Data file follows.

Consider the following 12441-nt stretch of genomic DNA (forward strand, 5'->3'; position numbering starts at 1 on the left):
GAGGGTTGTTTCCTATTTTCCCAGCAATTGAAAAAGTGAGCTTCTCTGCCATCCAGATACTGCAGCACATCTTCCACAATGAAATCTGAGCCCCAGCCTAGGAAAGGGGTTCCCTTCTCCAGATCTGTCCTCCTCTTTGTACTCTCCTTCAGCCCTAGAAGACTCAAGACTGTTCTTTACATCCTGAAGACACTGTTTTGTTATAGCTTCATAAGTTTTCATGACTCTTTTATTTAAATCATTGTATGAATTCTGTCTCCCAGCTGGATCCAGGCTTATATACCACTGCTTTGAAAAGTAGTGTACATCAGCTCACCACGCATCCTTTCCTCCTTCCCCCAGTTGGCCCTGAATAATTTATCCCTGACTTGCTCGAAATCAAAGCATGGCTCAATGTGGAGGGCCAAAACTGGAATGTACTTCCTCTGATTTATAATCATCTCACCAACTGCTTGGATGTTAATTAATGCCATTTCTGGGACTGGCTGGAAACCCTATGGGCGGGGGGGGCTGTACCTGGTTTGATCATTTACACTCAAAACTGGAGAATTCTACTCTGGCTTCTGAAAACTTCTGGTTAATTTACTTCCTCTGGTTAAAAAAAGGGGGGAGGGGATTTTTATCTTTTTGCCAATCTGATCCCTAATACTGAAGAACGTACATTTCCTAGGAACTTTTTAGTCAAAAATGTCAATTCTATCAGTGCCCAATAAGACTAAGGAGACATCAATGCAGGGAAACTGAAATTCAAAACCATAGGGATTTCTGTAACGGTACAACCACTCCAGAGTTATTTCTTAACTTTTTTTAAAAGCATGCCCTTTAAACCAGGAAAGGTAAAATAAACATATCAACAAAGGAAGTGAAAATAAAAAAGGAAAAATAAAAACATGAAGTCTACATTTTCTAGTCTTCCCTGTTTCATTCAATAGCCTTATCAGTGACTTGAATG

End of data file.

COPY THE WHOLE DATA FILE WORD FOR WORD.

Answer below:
Consider the following 12441-nt stretch of genomic DNA (forward strand, 5'->3'; position numbering starts at 1 on the left):
GAGGGTTGTTTCCTATTTTCCCAGCAATTGAAAAAGTGAGCTTCTCTGCCATCCAGATACTGCAGCACATCTTCCACAATGAAATCTGAGCCCCAGCCTAGGAAAGGGGTTCCCTTCTCCAGATCTGTCCTCCTCTTTGTACTCTCCTTCAGCCCTAGAAGACTCAAGACTGTTCTTTACATCCTGAAGACACTGTTTTGTTATAGCTTCATAAGTTTTCATGACTCTTTTATTTAAATCATTGTATGAATTCTGTCTCCCAGCTGGATCCAGGCTTATATACCACTGCTTTGAAAAGTAGTGTACATCAGCTCACCACGCATCCTTTCCTCCTTCCCCCAGTTGGCCCTGAATAATTTATCCCTGACTTGCTCGAAATCAAAGCATGGCTCAATGTGGAGGGCCAAAACTGGAATGTACTTCCTCTGATTTATAATCATCTCACCAACTGCTTGGATGTTAATTAATGCCATTTCTGGGACTGGCTGGAAACCCTATGGGCGGGGGGGGCTGTACCTGGTTTGATCATTTACACTCAAAACTGGAGAATTCTACTCTGGCTTCTGAAAACTTCTGGTTAATTTACTTCCTCTGGTTAAAAAAAGGGGGGAGGGGATTTTTATCTTTTTGCCAATCTGATCCCTAATACTGAAGAACGTACATTTCCTAGGAACTTTTTAGTCAAAAATGTCAATTCTATCAGTGCCCAATAAGACTAAGGAGACATCAATGCAGGGAAACTGAAATTCAAAACCATAGGGATTTCTGTAACGGTACAACCACTCCAGAGTTATTTCTTAACTTTTTTTAAAAGCATGCCCTTTAAACCAGGAAAGGTAAAATAAACATATCAACAAAGGAAGTGAAAATAAAAAAGGAAAAATAAAAACATGAAGTCTACATTTTCTAGTCTTCCCTGTTTCATTCAATAGCCTTATCAGTGACTTGAATG